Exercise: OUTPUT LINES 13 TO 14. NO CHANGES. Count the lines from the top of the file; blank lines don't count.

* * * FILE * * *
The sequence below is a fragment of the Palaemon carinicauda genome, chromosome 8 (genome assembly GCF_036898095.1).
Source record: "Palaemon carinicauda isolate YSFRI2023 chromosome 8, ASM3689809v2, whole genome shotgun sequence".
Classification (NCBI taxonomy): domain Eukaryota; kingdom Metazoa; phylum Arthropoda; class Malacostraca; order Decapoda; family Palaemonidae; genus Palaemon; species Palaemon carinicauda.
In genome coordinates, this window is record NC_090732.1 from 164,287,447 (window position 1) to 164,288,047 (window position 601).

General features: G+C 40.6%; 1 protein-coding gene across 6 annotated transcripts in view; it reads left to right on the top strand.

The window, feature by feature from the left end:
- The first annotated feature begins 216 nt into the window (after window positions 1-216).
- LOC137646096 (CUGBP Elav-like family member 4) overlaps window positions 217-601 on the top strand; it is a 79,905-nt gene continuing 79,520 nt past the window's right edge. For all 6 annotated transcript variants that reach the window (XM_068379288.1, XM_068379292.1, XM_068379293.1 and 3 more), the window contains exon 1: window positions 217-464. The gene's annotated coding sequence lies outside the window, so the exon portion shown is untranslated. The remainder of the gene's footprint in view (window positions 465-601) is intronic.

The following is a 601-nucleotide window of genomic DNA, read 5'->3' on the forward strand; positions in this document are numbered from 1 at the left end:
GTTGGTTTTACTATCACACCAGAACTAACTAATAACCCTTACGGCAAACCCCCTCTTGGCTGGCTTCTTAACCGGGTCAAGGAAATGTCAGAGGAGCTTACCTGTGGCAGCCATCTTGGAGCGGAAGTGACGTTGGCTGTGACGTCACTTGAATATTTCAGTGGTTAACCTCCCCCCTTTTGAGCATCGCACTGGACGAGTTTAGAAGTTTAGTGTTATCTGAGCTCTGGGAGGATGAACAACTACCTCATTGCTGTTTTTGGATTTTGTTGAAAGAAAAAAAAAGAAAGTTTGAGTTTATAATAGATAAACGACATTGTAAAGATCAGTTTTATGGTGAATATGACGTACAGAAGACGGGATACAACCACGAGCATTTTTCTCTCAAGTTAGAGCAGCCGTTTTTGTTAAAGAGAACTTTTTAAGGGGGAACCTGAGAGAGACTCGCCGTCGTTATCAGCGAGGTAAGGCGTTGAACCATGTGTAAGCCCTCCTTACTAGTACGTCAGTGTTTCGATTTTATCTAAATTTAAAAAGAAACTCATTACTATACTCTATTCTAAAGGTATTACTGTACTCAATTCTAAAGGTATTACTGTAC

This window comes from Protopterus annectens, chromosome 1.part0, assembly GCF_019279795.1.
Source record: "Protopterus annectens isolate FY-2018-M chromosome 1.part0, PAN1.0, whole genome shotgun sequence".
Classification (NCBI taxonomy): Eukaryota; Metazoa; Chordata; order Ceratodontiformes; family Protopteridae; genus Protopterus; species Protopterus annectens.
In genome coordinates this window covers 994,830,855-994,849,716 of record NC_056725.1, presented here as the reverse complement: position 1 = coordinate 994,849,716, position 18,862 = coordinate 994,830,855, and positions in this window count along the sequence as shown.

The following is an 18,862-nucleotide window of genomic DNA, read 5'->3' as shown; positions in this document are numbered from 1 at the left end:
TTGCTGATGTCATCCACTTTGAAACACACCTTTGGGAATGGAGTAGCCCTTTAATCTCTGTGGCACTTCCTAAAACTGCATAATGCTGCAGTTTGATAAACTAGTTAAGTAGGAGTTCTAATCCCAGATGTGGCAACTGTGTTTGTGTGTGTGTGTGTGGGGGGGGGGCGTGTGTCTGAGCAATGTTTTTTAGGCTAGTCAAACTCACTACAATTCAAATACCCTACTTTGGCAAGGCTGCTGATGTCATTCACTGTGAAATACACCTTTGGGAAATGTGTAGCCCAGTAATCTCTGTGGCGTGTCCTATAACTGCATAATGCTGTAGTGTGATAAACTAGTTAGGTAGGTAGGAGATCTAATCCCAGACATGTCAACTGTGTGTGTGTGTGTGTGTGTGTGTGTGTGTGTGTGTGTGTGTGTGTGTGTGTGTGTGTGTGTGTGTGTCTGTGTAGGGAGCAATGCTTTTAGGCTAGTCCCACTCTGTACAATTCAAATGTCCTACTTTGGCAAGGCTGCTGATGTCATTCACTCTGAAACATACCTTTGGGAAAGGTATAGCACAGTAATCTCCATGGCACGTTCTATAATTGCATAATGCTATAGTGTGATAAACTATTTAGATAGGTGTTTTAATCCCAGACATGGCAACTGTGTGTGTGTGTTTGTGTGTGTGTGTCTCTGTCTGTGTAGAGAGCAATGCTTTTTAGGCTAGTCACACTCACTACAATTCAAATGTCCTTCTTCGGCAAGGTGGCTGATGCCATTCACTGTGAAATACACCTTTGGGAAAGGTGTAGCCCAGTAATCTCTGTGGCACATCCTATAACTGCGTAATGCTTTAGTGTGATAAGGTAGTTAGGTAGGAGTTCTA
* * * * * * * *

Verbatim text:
Classification (NCBI taxonomy): Eukaryota; Metazoa; Chordata; order Ceratodontiformes; family Protopteridae; genus Protopterus; species Protopterus annectens.
In genome coordinates this window covers 994,830,855-994,849,716 of record NC_056725.1, presented here as the reverse complement: position 1 = coordinate 994,849,716, position 18,862 = coordinate 994,830,855, and positions in this window count along the sequence as shown.